Although a state’s laws can be found and read online, understanding the complicated laws can be quite difficult for the average American.  In an effort to make a more user-friendly way to read and understand Florida’s law books, one foundation has created an online website to make the statutes not only more accessible to citizens, but more meaningful and understandable as well

Barbara Petersen is the president of the First Amendment Foundation and her organization worked with the Florida Society of News Editors to assist in the new site’s,, development.  This new site has features that the Florida State site, Online Sunshine at, does not.  For example, if a citizen wants to find out information on Florida’s divorce law, he will not only be able to read the legal law, but an easy-to-understand description of the law’s history with hyperlinked text that shows the definitions of terms in other parts of the law.

Florida is the second state to have its law books simplified by Waldo Jaquith, who describes himself as an “open government technology” advocate.  Jaquith first developed a website that tracked bills filed by Virginia’s General Assembly, and has been contracted by the White House to assist in creating a website that allows for easier tracking of lobbying, campaign finance and other ethics-related data.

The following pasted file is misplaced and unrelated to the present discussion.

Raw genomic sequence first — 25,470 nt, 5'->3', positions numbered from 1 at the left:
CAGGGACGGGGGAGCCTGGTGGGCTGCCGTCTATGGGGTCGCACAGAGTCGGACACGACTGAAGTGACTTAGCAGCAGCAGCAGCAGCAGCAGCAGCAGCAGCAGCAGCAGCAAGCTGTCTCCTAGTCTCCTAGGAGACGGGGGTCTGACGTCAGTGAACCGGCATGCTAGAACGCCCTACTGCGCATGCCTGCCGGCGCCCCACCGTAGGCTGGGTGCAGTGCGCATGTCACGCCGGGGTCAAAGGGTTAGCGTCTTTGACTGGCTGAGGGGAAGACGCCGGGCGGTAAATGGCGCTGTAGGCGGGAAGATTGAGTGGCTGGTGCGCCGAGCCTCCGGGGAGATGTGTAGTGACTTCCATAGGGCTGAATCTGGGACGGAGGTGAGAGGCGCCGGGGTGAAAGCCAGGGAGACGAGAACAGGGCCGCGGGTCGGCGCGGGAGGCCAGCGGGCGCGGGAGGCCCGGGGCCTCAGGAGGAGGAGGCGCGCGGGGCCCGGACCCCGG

When Jaquith received a Knight News Challenge grant in 2011 worth $165,000 to develop coding for other states, Rick Hirsch, the Managing Editor of the Miami Herald, requested that Florida be first.  Sunshine Statutes is currently in “public alpha” testing, which means the site is live and accessible, but still being updated  Once Jaquith moves on to another project, it will be up to the Florida Society of News Editors and the First Amendment Foundation to share the responsibility for keeping Sunshine Statutes updated and maintained, a task that Hirsch states they are committed to make happen, and also doesn’t think will be hugely expensive to do so.